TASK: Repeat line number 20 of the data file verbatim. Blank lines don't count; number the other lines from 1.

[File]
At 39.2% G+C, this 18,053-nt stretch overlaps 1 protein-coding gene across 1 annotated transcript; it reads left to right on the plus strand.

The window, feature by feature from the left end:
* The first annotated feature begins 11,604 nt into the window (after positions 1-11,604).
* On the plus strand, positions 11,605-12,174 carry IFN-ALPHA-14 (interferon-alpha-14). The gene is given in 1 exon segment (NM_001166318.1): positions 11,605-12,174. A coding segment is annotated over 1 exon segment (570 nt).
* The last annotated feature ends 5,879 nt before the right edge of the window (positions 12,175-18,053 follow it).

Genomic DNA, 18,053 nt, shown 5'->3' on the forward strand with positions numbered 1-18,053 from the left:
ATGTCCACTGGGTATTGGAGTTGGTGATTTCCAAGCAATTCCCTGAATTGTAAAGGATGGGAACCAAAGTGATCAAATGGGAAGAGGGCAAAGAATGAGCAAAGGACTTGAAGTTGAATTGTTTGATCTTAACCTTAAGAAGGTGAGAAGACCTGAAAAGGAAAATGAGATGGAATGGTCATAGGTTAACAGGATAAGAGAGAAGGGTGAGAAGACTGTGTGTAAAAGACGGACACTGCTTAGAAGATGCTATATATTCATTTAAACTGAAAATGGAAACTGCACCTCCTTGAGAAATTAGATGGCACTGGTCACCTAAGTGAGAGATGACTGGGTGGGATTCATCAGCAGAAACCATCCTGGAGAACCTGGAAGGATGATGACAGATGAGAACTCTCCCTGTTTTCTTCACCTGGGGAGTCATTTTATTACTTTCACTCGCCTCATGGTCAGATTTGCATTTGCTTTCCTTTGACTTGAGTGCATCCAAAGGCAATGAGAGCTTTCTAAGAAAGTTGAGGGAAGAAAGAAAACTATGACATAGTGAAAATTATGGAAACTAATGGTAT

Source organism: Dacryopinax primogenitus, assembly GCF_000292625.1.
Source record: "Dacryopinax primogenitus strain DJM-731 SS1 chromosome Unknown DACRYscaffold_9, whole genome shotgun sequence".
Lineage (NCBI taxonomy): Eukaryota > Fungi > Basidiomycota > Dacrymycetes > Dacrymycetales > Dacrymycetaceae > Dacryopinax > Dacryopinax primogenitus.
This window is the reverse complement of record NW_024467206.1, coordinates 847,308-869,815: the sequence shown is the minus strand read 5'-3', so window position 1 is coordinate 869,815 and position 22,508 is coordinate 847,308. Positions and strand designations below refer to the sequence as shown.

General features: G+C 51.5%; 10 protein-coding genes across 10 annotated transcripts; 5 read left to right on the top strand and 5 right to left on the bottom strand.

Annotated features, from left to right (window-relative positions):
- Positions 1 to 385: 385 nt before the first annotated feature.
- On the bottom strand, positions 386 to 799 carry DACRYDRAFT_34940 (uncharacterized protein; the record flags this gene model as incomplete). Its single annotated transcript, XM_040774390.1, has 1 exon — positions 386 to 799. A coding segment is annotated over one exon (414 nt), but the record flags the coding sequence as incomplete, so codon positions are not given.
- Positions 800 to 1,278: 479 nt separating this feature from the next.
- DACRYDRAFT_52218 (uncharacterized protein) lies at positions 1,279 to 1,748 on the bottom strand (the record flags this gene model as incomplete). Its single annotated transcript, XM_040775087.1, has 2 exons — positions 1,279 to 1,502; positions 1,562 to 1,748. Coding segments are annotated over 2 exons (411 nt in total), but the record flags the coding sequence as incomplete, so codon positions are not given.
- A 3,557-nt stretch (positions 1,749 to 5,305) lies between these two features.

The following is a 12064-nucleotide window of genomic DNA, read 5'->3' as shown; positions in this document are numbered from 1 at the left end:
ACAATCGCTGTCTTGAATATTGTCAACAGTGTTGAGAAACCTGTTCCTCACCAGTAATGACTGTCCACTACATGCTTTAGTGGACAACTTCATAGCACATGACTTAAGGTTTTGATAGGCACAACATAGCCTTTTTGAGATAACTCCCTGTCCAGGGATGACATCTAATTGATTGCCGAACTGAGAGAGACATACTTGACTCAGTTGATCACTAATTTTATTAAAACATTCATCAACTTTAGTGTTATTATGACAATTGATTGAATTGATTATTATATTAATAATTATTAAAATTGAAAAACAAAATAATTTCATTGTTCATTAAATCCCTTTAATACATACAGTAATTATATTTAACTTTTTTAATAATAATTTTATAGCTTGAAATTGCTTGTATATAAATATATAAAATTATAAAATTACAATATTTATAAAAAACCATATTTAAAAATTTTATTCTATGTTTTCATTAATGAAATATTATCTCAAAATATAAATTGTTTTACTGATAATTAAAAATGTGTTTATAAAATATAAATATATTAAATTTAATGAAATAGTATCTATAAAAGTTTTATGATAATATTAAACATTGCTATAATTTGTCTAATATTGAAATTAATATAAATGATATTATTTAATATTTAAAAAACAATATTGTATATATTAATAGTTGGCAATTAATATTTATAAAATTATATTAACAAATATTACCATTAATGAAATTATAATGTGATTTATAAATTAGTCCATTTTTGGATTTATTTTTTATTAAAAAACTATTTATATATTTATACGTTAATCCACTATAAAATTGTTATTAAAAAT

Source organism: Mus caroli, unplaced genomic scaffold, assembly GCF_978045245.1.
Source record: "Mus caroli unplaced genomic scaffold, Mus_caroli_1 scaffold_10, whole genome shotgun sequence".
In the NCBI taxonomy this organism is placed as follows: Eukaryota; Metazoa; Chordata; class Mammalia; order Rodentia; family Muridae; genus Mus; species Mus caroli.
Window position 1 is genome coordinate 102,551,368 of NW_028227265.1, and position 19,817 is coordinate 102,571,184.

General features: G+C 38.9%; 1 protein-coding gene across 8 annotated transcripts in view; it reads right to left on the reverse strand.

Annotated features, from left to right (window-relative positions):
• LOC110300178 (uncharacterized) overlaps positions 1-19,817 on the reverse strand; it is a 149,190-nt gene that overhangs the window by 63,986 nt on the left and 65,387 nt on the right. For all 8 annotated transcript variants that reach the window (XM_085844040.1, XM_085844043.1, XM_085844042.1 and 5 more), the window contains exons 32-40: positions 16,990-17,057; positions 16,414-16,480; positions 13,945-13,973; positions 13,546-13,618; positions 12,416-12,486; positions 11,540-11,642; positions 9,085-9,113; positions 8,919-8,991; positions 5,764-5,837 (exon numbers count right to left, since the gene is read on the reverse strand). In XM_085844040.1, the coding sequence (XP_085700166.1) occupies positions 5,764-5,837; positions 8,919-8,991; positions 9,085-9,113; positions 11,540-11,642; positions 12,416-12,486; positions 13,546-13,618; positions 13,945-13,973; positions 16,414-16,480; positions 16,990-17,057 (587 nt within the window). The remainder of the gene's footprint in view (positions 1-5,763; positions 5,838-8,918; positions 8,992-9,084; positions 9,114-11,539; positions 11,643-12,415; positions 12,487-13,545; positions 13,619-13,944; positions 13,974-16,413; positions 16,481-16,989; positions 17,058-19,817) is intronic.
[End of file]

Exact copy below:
ACAATCGCTGTCTTGAATATTGTCAACAGTGTTGAGAAACCTGTTCCTCACCAGTAATGACTGTCCACTACATGCTTTAGTGGACAACTTCATAGCACATGACTTAAGGTTTTGATAGGCACAACATAGCCTTTTTGAGATAACTCCCTGTCCAGGGATGACATCTAATTGATTGCCGAACTGAGAGAGACATACTTGACTCAGTTGATCACTAATTTTATTAAAACATTCATCAACTTTAGTGTTATTATGACAATTGATTGAATTGATTATTATATTAATAATTATTAAAATTGAAAAACAAAATAATTTCATTGTTCATTAAATCCCTTTAATACATACAGTAATTATATTTAACTTTTTTAATAATAATTTTATAGCTTGAAATTGCTTGTATATAAATATATAAAATTATAAAATTACAATATTTATAAAAAACCATATTTAAAAATTTTATTCTATGTTTTCATTAATGAAATATTATCTCAAAATATAAATTGTTTTACTGATAATTAAAAATGTGTTTATAAAATATAAATATATTAAATTTAATGAAATAGTATCTATAAAAGTTTTATGATAATATTAAACATTGCTATAATTTGTCTAATATTGAAATTAATATAAATGATATTATTTAATATTTAAAAAACAATATTGTATATATTAATAGTTGGCAATTAATATTTATAAAATTATATTAACAAATATTACCATTAATGAAATTATAATGTGATTTATAAATTAGTCCATTTTTGGATTTATTTTTTATTAAAAAACTATTTATATATTTATACGTTAATCCACTATAAAATTGTTATTAAAAAT